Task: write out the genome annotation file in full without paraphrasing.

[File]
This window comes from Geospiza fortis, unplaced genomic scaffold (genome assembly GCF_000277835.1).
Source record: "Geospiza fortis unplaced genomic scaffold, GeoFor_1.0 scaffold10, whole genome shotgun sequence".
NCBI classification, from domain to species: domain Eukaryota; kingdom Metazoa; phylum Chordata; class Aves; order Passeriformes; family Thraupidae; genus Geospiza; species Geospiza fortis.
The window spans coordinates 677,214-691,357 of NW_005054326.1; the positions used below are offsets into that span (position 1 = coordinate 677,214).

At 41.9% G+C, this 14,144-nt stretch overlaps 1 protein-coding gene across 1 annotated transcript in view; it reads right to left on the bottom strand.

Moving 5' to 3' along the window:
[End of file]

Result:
This window comes from Geospiza fortis, unplaced genomic scaffold (genome assembly GCF_000277835.1).
Source record: "Geospiza fortis unplaced genomic scaffold, GeoFor_1.0 scaffold10, whole genome shotgun sequence".
NCBI classification, from domain to species: domain Eukaryota; kingdom Metazoa; phylum Chordata; class Aves; order Passeriformes; family Thraupidae; genus Geospiza; species Geospiza fortis.
The window spans coordinates 677,214-691,357 of NW_005054326.1; the positions used below are offsets into that span (position 1 = coordinate 677,214).

At 41.9% G+C, this 14,144-nt stretch overlaps 1 protein-coding gene across 1 annotated transcript in view; it reads right to left on the bottom strand.

Moving 5' to 3' along the window: